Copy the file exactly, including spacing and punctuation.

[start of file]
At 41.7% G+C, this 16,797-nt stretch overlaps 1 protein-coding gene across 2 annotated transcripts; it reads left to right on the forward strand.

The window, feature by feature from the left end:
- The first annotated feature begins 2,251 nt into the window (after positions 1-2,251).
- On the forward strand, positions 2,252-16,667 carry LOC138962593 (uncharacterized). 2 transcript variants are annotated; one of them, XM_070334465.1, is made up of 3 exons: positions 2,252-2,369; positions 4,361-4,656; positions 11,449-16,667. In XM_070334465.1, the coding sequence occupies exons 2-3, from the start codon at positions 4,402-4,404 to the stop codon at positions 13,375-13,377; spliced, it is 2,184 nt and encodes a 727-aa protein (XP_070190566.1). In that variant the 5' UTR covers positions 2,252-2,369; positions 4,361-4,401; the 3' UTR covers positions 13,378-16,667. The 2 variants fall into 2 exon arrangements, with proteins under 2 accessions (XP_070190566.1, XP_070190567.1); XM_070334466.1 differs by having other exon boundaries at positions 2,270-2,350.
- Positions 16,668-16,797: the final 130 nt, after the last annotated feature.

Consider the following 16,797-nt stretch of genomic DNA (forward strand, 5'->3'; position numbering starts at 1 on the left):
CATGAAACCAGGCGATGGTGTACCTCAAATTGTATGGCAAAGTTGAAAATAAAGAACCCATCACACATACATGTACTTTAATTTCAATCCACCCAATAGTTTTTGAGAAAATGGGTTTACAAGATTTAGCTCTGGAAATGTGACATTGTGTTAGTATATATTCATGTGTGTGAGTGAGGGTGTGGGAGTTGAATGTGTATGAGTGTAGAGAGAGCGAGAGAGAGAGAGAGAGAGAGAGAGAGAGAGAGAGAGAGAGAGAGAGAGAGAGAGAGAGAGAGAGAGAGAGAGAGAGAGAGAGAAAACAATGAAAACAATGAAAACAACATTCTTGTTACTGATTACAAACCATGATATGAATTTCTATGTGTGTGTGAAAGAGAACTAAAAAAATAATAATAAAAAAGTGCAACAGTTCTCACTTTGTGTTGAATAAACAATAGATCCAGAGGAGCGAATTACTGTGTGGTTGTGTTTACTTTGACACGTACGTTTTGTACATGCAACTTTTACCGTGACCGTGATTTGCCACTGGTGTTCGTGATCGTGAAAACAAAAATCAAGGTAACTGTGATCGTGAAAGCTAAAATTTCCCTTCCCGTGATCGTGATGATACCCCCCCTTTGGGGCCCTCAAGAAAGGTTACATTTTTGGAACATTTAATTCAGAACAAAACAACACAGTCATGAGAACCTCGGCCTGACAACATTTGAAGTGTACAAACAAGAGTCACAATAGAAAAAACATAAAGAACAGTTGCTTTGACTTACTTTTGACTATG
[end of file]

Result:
At 41.7% G+C, this 16,797-nt stretch overlaps 1 protein-coding gene across 2 annotated transcripts; it reads left to right on the forward strand.

The window, feature by feature from the left end:
- The first annotated feature begins 2,251 nt into the window (after positions 1-2,251).
- On the forward strand, positions 2,252-16,667 carry LOC138962593 (uncharacterized). 2 transcript variants are annotated; one of them, XM_070334465.1, is made up of 3 exons: positions 2,252-2,369; positions 4,361-4,656; positions 11,449-16,667. In XM_070334465.1, the coding sequence occupies exons 2-3, from the start codon at positions 4,402-4,404 to the stop codon at positions 13,375-13,377; spliced, it is 2,184 nt and encodes a 727-aa protein (XP_070190566.1). In that variant the 5' UTR covers positions 2,252-2,369; positions 4,361-4,401; the 3' UTR covers positions 13,378-16,667. The 2 variants fall into 2 exon arrangements, with proteins under 2 accessions (XP_070190566.1, XP_070190567.1); XM_070334466.1 differs by having other exon boundaries at positions 2,270-2,350.
- Positions 16,668-16,797: the final 130 nt, after the last annotated feature.

Consider the following 16,797-nt stretch of genomic DNA (forward strand, 5'->3'; position numbering starts at 1 on the left):
CATGAAACCAGGCGATGGTGTACCTCAAATTGTATGGCAAAGTTGAAAATAAAGAACCCATCACACATACATGTACTTTAATTTCAATCCACCCAATAGTTTTTGAGAAAATGGGTTTACAAGATTTAGCTCTGGAAATGTGACATTGTGTTAGTATATATTCATGTGTGTGAGTGAGGGTGTGGGAGTTGAATGTGTATGAGTGTAGAGAGAGCGAGAGAGAGAGAGAGAGAGAGAGAGAGAGAGAGAGAGAGAGAGAGAGAGAGAGAGAGAGAGAGAGAGAGAGAGAGAGAGAGAGAAAACAATGAAAACAATGAAAACAACATTCTTGTTACTGATTACAAACCATGATATGAATTTCTATGTGTGTGTGAAAGAGAACTAAAAAAATAATAATAAAAAAGTGCAACAGTTCTCACTTTGTGTTGAATAAACAATAGATCCAGAGGAGCGAATTACTGTGTGGTTGTGTTTACTTTGACACGTACGTTTTGTACATGCAACTTTTACCGTGACCGTGATTTGCCACTGGTGTTCGTGATCGTGAAAACAAAAATCAAGGTAACTGTGATCGTGAAAGCTAAAATTTCCCTTCCCGTGATCGTGATGATACCCCCCCTTTGGGGCCCTCAAGAAAGGTTACATTTTTGGAACATTTAATTCAGAACAAAACAACACAGTCATGAGAACCTCGGCCTGACAACATTTGAAGTGTACAAACAAGAGTCACAATAGAAAAAACATAAAGAACAGTTGCTTTGACTTACTTTTGACTATG